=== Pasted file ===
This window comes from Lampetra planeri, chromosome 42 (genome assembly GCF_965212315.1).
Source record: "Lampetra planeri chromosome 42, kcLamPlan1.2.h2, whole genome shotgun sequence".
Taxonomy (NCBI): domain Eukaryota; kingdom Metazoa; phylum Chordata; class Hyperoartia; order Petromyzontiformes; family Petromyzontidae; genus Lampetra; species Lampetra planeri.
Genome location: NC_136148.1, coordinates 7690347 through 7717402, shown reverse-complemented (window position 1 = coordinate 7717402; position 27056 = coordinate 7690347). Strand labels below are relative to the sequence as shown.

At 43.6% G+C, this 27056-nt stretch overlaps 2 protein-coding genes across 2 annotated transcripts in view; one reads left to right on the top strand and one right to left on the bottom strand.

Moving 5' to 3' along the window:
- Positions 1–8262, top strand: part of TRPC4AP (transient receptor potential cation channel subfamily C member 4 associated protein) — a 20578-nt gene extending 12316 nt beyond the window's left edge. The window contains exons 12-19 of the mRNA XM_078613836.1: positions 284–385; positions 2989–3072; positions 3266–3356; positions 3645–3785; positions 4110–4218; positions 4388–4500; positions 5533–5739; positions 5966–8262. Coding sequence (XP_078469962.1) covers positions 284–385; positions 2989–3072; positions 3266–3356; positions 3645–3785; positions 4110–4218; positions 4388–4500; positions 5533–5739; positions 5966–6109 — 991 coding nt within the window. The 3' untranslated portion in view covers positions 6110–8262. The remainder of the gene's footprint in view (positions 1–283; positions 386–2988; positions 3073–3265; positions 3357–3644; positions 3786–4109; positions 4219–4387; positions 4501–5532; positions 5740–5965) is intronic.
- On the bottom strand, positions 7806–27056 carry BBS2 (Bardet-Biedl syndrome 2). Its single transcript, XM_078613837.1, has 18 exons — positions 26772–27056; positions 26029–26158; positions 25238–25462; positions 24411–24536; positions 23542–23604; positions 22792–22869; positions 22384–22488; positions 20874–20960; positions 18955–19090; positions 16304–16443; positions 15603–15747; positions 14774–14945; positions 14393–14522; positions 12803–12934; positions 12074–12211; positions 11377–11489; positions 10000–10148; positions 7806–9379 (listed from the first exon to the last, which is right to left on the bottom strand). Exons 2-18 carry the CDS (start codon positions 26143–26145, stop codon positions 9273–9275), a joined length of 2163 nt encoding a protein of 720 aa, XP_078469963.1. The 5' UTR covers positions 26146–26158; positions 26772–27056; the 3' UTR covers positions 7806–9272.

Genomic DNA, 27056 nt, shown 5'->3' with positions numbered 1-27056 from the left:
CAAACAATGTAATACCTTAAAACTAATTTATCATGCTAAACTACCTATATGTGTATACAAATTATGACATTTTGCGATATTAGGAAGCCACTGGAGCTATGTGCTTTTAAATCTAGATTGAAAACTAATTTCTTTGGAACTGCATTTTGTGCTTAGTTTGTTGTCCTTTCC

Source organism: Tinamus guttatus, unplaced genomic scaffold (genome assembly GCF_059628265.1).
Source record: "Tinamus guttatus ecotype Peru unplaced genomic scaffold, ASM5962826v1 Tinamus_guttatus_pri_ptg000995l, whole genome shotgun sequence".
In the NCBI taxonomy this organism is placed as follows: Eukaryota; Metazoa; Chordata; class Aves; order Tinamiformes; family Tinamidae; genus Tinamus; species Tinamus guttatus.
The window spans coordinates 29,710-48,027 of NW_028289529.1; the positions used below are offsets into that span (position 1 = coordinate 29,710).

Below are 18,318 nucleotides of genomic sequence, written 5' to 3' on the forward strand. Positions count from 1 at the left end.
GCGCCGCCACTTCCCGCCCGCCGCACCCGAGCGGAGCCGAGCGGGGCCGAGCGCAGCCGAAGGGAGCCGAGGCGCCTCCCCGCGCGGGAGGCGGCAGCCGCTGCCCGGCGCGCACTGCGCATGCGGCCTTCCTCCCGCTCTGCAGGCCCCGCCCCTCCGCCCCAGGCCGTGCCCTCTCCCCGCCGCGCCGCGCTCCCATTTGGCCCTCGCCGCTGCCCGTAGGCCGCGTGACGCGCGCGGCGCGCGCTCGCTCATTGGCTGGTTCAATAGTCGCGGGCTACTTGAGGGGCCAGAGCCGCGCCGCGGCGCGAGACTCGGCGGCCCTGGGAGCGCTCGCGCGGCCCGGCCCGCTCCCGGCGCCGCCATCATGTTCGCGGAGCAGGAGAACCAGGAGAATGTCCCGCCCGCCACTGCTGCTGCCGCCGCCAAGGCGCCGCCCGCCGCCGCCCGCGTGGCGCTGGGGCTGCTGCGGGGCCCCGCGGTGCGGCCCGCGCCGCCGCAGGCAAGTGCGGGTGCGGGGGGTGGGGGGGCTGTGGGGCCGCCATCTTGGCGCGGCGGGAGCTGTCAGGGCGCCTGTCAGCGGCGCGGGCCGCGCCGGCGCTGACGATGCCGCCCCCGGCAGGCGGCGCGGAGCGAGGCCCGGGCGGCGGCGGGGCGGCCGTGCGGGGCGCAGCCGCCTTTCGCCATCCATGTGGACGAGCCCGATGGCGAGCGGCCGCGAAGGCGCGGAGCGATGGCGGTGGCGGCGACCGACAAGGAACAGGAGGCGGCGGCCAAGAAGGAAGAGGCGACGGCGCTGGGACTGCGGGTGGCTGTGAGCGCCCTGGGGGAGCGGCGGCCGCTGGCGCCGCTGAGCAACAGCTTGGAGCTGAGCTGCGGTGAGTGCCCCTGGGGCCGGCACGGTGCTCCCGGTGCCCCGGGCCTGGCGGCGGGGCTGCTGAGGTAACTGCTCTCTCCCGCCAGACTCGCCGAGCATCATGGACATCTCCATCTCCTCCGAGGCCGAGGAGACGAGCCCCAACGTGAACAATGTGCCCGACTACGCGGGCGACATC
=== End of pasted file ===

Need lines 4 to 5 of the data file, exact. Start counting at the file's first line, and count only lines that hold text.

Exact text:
Genome location: NC_136148.1, coordinates 7690347 through 7717402, shown reverse-complemented (window position 1 = coordinate 7717402; position 27056 = coordinate 7690347). Strand labels below are relative to the sequence as shown.

At 43.6% G+C, this 27056-nt stretch overlaps 2 protein-coding genes across 2 annotated transcripts in view; one reads left to right on the top strand and one right to left on the bottom strand.